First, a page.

Thursday: I was in a round table discussion about knowledge and social justice with academics, some of whom who research the sociological impact of governmental silence, gender influenced sectarianism and digital knowledge consumerism..

You wouldn’t assume a thread to these seemingly disparate things, but the commonality occurred to me during an event we were invited on Thursday hosted by The Msc Social Justice dept of Edinburgh University for Innovative Learning Week and as part of the global justice academy. We were invited to contribute to the question ‘Whose knowledge Counts?” after reading Uncommon Ground.

The event began by an introduction by the organiser, Akwugo Emejulu, programme director, MSc Social Justice and Community Action who talked about marginalisation of any group, and the misrecognition of the value of that community’s contribution to society, or their capacity to see the world in an valid, or valuable way.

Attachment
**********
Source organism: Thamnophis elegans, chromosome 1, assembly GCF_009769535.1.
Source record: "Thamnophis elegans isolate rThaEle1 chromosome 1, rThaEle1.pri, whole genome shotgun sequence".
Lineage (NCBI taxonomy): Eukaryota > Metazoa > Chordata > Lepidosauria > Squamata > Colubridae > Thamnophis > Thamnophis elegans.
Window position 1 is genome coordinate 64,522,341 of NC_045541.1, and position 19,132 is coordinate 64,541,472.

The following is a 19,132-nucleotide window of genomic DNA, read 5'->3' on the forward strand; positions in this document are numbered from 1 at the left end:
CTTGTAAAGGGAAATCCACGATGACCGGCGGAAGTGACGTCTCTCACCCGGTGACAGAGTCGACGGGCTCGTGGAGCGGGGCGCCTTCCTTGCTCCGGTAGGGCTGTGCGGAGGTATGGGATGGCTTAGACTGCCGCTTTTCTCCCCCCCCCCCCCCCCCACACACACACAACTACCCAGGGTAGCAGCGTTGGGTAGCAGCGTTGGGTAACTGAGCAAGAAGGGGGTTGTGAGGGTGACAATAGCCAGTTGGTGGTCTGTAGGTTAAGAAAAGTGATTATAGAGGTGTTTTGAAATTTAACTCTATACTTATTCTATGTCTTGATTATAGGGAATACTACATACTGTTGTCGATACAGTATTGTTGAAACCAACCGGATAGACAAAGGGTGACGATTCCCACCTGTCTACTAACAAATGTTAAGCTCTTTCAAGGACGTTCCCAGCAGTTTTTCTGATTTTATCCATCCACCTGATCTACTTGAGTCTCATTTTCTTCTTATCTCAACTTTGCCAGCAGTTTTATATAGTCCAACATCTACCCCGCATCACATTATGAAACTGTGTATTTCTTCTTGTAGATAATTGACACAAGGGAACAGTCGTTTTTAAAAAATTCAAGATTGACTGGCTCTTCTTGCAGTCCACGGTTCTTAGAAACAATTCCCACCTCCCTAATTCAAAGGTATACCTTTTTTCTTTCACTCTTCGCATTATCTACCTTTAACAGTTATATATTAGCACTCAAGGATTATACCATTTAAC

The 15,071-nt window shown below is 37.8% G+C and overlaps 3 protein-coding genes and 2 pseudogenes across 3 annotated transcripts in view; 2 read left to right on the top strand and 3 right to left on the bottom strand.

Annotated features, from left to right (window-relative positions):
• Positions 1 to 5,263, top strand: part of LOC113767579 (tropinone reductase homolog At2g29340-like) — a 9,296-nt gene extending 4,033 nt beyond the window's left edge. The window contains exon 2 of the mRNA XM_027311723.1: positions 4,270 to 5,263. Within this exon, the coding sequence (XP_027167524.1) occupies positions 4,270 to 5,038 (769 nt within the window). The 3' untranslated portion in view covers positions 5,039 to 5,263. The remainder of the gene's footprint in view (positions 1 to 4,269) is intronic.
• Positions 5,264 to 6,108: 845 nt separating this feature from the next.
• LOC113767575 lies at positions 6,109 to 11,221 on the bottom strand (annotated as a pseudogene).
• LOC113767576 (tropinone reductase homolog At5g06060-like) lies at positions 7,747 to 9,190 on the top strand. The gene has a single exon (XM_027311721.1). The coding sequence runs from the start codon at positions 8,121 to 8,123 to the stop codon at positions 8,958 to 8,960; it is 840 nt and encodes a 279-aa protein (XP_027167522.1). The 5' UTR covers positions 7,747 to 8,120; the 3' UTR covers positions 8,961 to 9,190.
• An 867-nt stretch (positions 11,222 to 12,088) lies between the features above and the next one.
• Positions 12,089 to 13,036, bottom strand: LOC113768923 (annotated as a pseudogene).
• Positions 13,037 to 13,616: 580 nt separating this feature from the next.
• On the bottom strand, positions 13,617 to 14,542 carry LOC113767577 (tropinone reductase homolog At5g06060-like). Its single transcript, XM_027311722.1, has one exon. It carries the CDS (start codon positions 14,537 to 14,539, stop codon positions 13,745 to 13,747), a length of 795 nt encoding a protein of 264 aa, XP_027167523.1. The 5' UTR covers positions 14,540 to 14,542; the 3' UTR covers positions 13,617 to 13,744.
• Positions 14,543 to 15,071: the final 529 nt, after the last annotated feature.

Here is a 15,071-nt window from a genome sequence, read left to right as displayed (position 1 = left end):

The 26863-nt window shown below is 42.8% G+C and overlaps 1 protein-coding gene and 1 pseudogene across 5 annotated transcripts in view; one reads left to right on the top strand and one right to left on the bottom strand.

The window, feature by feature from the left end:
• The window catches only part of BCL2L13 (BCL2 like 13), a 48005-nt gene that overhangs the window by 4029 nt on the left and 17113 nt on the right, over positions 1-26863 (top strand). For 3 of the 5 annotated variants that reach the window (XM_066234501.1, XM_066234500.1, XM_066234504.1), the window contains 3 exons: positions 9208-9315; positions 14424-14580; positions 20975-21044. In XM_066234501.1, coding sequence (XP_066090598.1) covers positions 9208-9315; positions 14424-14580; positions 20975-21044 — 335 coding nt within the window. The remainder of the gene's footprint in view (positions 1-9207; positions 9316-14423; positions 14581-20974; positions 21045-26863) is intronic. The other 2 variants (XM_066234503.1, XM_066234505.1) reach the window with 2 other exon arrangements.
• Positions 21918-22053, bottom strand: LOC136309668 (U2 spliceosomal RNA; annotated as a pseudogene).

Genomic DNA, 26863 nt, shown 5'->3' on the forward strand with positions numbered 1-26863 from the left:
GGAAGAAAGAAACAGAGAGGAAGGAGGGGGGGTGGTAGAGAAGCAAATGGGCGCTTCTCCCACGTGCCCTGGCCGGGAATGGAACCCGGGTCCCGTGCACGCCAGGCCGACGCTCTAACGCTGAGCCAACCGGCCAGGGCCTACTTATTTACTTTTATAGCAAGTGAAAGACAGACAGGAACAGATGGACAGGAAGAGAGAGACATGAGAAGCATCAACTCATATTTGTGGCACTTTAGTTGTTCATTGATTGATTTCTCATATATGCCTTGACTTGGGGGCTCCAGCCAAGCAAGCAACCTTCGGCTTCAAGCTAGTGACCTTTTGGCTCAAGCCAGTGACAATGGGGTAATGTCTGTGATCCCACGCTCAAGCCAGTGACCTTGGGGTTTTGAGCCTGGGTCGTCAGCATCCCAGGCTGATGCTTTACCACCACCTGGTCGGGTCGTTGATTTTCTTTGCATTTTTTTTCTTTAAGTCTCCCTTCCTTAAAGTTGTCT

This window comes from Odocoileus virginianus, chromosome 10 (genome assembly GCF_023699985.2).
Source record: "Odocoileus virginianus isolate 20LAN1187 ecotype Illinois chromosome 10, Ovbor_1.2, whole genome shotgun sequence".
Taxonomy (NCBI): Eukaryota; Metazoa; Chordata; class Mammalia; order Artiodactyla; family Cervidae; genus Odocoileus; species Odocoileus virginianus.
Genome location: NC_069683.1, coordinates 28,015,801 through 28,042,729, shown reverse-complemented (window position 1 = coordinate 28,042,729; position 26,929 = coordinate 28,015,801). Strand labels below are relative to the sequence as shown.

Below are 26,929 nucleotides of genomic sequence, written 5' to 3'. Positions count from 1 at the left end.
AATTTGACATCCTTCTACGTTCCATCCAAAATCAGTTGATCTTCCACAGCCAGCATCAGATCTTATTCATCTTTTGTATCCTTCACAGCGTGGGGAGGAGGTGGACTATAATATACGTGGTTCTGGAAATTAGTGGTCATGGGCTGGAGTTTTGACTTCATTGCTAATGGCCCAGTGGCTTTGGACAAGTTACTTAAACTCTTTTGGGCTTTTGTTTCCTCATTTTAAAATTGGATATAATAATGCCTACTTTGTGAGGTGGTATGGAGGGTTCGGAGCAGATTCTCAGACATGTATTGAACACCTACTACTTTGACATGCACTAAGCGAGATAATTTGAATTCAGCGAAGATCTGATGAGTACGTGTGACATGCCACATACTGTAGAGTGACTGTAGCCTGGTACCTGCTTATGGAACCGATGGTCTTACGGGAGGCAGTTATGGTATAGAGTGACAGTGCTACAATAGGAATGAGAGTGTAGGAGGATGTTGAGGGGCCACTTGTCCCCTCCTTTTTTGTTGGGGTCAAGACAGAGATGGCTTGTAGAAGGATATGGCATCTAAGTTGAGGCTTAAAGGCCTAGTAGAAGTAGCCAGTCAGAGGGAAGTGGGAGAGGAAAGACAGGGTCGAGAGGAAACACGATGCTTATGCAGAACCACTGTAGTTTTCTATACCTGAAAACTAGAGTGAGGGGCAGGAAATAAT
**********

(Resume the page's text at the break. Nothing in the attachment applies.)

Akwugo – an experienced researcher with community groups, and programme director talked about who has the power to decide who has legitimate knowledge? – and what can you do to solve that inequity? She said a sentence that summarised the ideas team approach so beautifully I nearly fell off my chair.

She said ‘You try to intervene in a way that places the people at the centre of the process as competent agents” and there it was, a summary of the core intent of my understanding of the idea team practice

Kara Christine – artlink midlothian cordinator

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